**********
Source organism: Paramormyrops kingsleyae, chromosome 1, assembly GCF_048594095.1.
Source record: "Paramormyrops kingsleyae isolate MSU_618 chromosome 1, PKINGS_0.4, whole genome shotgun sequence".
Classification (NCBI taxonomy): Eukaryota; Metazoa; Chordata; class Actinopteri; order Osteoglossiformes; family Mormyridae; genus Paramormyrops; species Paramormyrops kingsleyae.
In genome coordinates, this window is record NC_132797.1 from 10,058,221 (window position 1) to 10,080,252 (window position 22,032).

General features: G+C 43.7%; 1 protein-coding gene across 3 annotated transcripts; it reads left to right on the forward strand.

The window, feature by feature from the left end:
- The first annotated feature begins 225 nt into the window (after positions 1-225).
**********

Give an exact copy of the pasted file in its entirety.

Source organism: Paramormyrops kingsleyae, chromosome 1, assembly GCF_048594095.1.
Source record: "Paramormyrops kingsleyae isolate MSU_618 chromosome 1, PKINGS_0.4, whole genome shotgun sequence".
Classification (NCBI taxonomy): Eukaryota; Metazoa; Chordata; class Actinopteri; order Osteoglossiformes; family Mormyridae; genus Paramormyrops; species Paramormyrops kingsleyae.
In genome coordinates, this window is record NC_132797.1 from 10,058,221 (window position 1) to 10,080,252 (window position 22,032).

General features: G+C 43.7%; 1 protein-coding gene across 3 annotated transcripts; it reads left to right on the forward strand.

The window, feature by feature from the left end:
- The first annotated feature begins 225 nt into the window (after positions 1-225).